Today, Franklin County Commissioners Marilyn Brown, Paula Brooks and John O’Grady, Columbus Mayor Michael B. Coleman and Councilmember Priscilla Tyson, in cooperation with the Foundation for Active Living at The Columbus Foundation, announced the creation of a Community Gardens Grant fund. Recognizing the many benefits of community gardens, the grant fund will support existing gardens in the City of Columbus and throughout Franklin County and encourage the creation of new ones.
Community gardening is a growing movement in Central Ohio and according to the American Community Gardening Association there are over 18,000 community gardens in the United States and Canada. Not only do community gardens improve nutritional offerings and reduce family food expenses but they improve the quality of life for neighborhood residents, provide vocational training and educational opportunities to school children and provide a catalyst for neighborhood and community development.
“This grant fund will support and encourage community gardens in our local neighborhoods and foster an environment of healthy living for area children,” said Commissioner Marilyn Brown. “We know that if families have access to grow their own fruits and vegetables at a low cost, they are more likely to put them on their dinner table.”
“By partnering with the County, we have leveraged our respective resources to create new gardens and strengthen existing ones,” Mayor Coleman said. “Community gardens benefit our health, our community and our environment, and they give neighbors a reason and a place to come together.”
“Franklin County is filled with individuals and organizations that are putting their shovels in the ground and producing nutritious food. The Community Gardens Grant program will support these existing gardens and support the creation of new gardens to serve more residents,” said Commissioner Paula Brooks.
“Community gardens help create strong communities and connect people to their food supply. With rates of obesity on the rise, these gardens can serve to help people understand how food choices effect their lifestyles,” said Commissioner John O’Grady.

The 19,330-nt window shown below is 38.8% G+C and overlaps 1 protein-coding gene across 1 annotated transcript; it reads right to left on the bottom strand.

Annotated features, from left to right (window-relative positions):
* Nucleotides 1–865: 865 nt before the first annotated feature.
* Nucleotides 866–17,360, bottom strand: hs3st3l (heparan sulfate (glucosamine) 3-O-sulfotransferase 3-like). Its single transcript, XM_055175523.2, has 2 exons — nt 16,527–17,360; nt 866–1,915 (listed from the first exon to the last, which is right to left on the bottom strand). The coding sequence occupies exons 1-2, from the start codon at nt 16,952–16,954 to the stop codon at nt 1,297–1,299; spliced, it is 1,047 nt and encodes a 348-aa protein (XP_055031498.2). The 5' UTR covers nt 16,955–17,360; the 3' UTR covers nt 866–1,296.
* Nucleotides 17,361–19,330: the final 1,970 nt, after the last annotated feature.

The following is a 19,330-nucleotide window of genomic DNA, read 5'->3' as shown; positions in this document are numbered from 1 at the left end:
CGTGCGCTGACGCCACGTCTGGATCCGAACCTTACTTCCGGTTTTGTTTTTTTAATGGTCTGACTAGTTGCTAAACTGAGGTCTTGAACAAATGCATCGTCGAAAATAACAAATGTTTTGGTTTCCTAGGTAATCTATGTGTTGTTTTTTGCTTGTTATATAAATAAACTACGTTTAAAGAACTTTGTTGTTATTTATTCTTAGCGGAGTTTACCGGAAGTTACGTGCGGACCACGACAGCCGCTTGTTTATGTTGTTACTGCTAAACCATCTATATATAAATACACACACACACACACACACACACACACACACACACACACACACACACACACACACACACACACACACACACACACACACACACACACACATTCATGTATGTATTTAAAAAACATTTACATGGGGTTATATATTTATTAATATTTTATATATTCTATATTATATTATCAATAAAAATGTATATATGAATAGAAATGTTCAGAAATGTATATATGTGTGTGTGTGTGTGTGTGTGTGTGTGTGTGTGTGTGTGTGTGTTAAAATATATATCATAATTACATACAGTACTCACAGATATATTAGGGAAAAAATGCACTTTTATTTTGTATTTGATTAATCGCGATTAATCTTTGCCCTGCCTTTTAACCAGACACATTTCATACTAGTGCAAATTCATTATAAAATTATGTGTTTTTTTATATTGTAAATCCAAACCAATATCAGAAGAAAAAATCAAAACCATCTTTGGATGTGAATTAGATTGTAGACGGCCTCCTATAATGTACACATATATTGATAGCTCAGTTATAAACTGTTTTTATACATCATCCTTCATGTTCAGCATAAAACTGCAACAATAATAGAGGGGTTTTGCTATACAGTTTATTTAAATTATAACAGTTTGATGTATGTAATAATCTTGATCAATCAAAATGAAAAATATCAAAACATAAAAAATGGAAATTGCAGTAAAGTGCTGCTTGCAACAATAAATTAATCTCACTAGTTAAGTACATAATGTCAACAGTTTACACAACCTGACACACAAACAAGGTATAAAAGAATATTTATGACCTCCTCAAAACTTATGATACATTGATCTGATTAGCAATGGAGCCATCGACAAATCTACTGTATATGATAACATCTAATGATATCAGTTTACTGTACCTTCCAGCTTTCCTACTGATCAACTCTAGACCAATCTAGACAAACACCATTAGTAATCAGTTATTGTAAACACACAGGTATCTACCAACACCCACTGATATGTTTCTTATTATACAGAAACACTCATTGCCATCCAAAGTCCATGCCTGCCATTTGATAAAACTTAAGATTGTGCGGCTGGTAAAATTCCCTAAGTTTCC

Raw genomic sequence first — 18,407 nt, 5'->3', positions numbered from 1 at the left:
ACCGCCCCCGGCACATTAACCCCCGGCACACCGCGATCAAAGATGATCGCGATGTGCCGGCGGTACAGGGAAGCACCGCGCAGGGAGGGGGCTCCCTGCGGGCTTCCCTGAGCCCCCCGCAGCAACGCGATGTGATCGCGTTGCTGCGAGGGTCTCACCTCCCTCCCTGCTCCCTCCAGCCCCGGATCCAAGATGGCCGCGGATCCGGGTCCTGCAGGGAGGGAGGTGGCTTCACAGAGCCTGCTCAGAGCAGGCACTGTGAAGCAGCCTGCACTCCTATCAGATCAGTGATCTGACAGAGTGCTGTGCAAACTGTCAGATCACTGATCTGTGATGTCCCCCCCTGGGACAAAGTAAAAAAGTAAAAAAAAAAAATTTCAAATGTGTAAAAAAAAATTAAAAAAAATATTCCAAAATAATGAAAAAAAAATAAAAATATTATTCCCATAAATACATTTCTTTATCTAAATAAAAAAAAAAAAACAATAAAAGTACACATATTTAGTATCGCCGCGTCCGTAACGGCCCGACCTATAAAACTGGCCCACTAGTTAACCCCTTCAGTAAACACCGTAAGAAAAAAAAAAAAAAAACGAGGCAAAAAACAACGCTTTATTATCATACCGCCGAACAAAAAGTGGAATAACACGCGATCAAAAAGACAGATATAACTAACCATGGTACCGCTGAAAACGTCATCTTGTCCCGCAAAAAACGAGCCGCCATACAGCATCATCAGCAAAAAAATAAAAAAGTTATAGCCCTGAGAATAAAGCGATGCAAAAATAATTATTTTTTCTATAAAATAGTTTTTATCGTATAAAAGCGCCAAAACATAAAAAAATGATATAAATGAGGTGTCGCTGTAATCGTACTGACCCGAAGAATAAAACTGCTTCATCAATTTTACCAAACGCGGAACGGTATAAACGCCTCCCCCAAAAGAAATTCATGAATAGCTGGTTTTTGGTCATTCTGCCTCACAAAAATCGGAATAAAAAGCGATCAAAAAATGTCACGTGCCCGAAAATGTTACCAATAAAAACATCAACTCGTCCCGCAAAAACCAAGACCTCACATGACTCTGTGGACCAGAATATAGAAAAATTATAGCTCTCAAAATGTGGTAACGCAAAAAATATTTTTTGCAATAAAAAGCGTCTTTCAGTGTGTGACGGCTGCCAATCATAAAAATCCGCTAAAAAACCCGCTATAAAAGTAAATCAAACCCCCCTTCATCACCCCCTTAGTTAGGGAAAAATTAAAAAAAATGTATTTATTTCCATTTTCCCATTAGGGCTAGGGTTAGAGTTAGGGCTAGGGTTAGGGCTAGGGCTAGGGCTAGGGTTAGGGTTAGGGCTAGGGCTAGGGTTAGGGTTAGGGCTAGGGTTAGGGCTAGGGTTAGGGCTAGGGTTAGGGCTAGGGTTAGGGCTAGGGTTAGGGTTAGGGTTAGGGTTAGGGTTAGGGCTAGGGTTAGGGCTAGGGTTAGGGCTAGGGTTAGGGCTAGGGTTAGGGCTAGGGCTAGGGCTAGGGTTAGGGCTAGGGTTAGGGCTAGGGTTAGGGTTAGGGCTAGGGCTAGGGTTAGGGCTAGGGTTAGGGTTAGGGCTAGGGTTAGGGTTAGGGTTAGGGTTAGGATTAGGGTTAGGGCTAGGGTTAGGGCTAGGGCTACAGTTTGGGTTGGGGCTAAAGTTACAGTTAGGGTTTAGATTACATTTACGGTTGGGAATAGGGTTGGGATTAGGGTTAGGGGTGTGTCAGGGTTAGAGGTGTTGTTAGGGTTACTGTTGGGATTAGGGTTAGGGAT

“Community gardens promote healthy lifestyles by providing fresh food for families, encourage engagement among residents of all ages, create green jobs in an improving economy and increase the overall pride in a neighborhood,” said Columbus City Councilmember Priscilla R. Tyson, chair of the Finance Committee.
Community gardens can be dedicated to growing fruits, vegetables and herbs or simply flowers and other greenery, as long as the land is gardened by a group of people for the betterment of the community. They can be found in urban, suburban, or rural settings.
To qualify for the grant, the applicant must meet requirements such as a registered 501(c)(3) of the Internal Revenue Code and be located within the City of Columbus or qualifying areas of Franklin County. Grant awards will be made up to $4,000 per project for supplies and/or services. Scott’s Miracle-Gro will supplement grant awards with product donations.
Grant applicants must access the grant application on the Columbus Foundation website at www.columbusfoundation.org.
The application can be found under Columbus Foundation Grants, Fund for Targeted Needs, in the Neighborhood Grants and Community Gardens section and is due by Friday, April 1, 2011. Winners will be announced at the Earth Day celebration at Franklin Park Conservatory on April 23, 2011.